Thailand – sometimes known as the “land of smiles” – is a tropical paradise known for its scenic beaches, lush countryside, exotic cuisine and friendly people. It also has one of the lowest costs of living in the world, and all these factors (and more) make Thailand an attractive option for older adults seeking an alternative retirement overseas. (For more, see 7 Reasons Why Americans Retire in Thailand.)

For short visits U.S. citizens can enter Thailand without a visa, under the tourist visa exemption scheme. You’ll have to show proof of adequate finances for the length of your stay, plus an air, train, bus or boat ticket proving you’ll leave Thailand within 30 days of your arrival. To stay a bit longer, you can apply for a tourist visa, which is valid for up to 60 days and can be extended for another 60. If you want to remain in Thailand for a lengthy period without working – say, to retire – you can obtain a retirement visa. Here’s how to get one.

Step 1: Get a Non-Immigrant Visa

Before you can apply for a retirement visa, you’ll first need a 90-day non-immigrant visa. This type of visa differs from the tourist visa and is issued to applicants who want to enter Thailand for purposes including study, business, investment and retirement. To be eligible you must have a passport good for at least six months from the date of your intended arrival and show proof of adequate finances. You can apply for the visa while you’re still in the U.S., either in person at the Royal Thai Embassy (Washington, D.C.) or a Consulate-General (New York, Chicago, Los Angeles), or by mail.     

Step 2: Get a Retirement Visa

The next step is to get a non-immigrant O-A visa, commonly called a long-stay or retirement visa. You must apply for this while your current visa has at least 30 days remaining. Retirement visas are valid for one year, are renewable every year and can be renewed from within Thailand – make sure to submit the renewal application before the current one expires. It’s worth noting that employment of any kind is strictly prohibited with this type of visa. To be eligible for a retirement visa, you must:

  • Be at least 50 years old on the day you submit the application
  • Not be prohibited from entering Thailand under the Immigration Act B.E. 2522
  • Have no criminal record in Thailand or in your country of residence/nationality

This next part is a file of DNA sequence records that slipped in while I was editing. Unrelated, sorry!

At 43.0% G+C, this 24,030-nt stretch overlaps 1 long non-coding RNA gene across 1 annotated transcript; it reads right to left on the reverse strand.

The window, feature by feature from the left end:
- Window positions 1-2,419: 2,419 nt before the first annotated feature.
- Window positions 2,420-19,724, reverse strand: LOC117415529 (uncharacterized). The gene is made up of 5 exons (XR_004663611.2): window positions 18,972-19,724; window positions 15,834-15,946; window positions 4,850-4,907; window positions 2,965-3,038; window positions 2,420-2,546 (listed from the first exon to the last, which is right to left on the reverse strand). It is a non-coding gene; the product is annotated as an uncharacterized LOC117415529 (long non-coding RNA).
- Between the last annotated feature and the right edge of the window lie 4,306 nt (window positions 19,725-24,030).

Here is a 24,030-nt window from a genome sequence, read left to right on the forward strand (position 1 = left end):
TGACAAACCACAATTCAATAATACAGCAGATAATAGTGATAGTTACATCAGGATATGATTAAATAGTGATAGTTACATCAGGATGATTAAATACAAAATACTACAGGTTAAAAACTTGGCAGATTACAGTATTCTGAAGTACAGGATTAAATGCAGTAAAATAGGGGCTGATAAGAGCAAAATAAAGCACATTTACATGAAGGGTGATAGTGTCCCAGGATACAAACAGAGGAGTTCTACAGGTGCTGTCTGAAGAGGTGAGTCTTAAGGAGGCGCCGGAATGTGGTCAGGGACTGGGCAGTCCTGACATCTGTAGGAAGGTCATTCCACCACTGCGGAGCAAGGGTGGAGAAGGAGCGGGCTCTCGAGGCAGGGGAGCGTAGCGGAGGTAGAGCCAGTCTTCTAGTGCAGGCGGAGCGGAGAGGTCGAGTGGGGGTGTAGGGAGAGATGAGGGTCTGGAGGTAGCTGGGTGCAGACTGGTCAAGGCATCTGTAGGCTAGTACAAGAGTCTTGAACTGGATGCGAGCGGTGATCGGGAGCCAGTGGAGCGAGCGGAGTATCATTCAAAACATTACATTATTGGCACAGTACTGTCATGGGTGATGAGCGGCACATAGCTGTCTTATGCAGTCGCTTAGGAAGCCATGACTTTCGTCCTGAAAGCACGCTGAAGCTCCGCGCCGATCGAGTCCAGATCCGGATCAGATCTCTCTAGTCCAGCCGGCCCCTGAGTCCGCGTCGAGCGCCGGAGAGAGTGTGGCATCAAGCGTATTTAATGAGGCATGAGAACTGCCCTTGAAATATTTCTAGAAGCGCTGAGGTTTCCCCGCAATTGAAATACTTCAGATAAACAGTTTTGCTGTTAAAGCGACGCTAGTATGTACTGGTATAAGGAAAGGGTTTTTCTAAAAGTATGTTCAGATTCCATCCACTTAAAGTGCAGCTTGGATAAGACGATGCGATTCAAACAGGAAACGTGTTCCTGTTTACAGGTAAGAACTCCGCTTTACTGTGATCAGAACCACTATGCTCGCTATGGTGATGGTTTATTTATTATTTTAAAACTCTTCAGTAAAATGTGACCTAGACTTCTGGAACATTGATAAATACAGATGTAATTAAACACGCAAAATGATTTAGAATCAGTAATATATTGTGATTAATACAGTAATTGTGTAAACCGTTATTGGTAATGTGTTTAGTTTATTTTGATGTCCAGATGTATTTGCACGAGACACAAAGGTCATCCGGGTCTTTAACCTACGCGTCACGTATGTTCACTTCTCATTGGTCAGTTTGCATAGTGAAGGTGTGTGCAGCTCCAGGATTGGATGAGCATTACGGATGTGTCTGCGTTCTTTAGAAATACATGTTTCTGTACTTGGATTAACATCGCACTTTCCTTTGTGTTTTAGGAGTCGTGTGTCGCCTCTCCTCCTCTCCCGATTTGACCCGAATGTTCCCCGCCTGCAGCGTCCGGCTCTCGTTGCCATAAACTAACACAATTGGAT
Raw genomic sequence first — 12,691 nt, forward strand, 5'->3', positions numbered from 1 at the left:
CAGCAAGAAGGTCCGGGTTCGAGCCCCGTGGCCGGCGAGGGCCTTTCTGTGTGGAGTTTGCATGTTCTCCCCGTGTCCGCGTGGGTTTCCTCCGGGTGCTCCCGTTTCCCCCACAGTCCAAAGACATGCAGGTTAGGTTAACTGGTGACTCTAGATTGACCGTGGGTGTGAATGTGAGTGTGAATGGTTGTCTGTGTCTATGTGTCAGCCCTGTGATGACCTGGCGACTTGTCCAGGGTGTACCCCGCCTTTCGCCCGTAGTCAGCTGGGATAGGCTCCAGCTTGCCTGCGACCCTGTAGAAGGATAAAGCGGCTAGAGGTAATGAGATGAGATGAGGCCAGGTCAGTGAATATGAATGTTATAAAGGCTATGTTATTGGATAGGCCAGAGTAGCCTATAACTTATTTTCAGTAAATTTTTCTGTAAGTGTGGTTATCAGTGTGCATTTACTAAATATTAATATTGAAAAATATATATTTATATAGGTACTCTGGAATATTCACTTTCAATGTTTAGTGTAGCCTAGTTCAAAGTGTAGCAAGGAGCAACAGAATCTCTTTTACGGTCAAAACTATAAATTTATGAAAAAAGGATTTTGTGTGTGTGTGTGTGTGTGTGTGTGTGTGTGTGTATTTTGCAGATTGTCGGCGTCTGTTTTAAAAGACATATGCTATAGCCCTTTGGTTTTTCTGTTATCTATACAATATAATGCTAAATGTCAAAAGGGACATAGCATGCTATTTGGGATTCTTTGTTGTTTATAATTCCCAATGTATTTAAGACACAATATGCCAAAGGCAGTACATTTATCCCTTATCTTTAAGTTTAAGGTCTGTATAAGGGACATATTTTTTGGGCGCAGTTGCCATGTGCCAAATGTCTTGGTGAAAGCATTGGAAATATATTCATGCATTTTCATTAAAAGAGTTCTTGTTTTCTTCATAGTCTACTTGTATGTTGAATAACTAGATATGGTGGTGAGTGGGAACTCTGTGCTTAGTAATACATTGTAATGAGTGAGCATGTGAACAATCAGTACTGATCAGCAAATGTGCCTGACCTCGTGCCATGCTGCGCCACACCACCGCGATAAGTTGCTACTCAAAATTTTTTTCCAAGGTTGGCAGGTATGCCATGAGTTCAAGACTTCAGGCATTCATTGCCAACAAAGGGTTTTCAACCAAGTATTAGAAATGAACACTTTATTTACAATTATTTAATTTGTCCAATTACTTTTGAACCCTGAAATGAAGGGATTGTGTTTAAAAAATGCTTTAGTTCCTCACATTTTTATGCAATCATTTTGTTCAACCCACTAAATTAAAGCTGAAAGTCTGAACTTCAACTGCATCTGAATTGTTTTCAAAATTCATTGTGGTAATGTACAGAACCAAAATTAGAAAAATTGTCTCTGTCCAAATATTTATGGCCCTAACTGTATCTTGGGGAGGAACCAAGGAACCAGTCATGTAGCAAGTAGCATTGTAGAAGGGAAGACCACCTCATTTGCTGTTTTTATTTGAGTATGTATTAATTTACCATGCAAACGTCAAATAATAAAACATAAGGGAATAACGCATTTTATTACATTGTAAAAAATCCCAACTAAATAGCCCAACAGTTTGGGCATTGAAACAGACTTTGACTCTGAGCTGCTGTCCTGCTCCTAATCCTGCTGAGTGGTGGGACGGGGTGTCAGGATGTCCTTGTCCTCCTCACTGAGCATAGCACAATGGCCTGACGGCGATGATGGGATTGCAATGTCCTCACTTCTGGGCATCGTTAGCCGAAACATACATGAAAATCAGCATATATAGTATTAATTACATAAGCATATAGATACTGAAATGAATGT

• Have residence/nationality in the country where you submit the application
  • Not have any “prohibitive” diseases (e.g., leprosy, tuberculosis, elephantiasis, third phase of syphilis, drug addiction)

You can apply for the visa while you’re in the U.S., either in person at the Royal Thai Embassy or at one of the Consulate-General offices or by mail. You’ll need multiple copies (the exact number depends on where you apply) of numerous documents, including:

  • Your passport, which must be valid for at least six months and have at least one completely empty visa page
  • Visa application forms
  • A medical certificate showing no “prohibitive” diseases
  • Bank statements showing adequate funds: You must have a bank account in Thailand in your name (for more, see Opening a Bank Account in Thailand as an American), a monthly income or pension of at least 65,000 THB (about $1,800 as of Dec. 3, 2015), a “security deposit” of at least 800,000 THB (about $22,000) that has been in a local Thai bank for at least two months or the combination of a security deposit and monthly income that totals at least 800,000 THB annually.
  • Passport-sized photos
  • Verification that you have no criminal record issued from a state or federal bureau of investigation

For more information, visit the Royal Thai Embassy’s website.        

Step 3: Get a Re-entry Permit

If you plan on traveling into and out of Thailand at any point during the year your retirement visa is valid, you’ll need a single or multiple re-entry permit before departure; otherwise, your one-year visa will become void. If you plan on staying in Thailand the entire time, you won’t need a re-entry permit; however, if your plans change you can apply for the permit at the closest immigration office or at the international airport before you leave the country.    

Step 4: Report Your Stay

As a holder of a retirement visa, you are required to notify the immigration office every 90 days regarding your address. You can do this in person by checking in at your local immigration office (or the local police station, if there is no immigration office in your residence area); by mail (documents must be submitted at least seven days before the end of each 90-day period); or by hiring an agent who can act on your behalf through a power of attorney. If you are out of the country when the 90-day reporting is due, you’ll trigger a new “90-day countdown” as soon as you re-enter the country. If you move to a new area of Thailand (e.g., a new province), you must notify the immigration office.

The Bottom Line

In addition to the retirement visa, you may have other visa options that would allow you to stay in Thailand for an extended period of time. A marriage visa, for example, may be issued to a foreign national who is married to a Thai citizen. This visa is valid for one year and renewable every year. If you have a marriage visa, you may also be able to obtain a Thai work permit. There’s also a one-year multiple-entry visa, which can be extended for three months on or before its one-year expiration date. Unlike with a retirement visa, you’ll have to exit and re-enter Thailand every 90 days.    

If you have questions about Thai visas or need assistance with any part of the process, it’s recommended that you work with a reputable firm that specializes in visa services (try a Google search for “Thailand visa service”).

For more about living in Thailand, see How Much Money Do You Need to Retire in Thailand? and Retire in Thailand with $200,000 of Savings?

 

 

 

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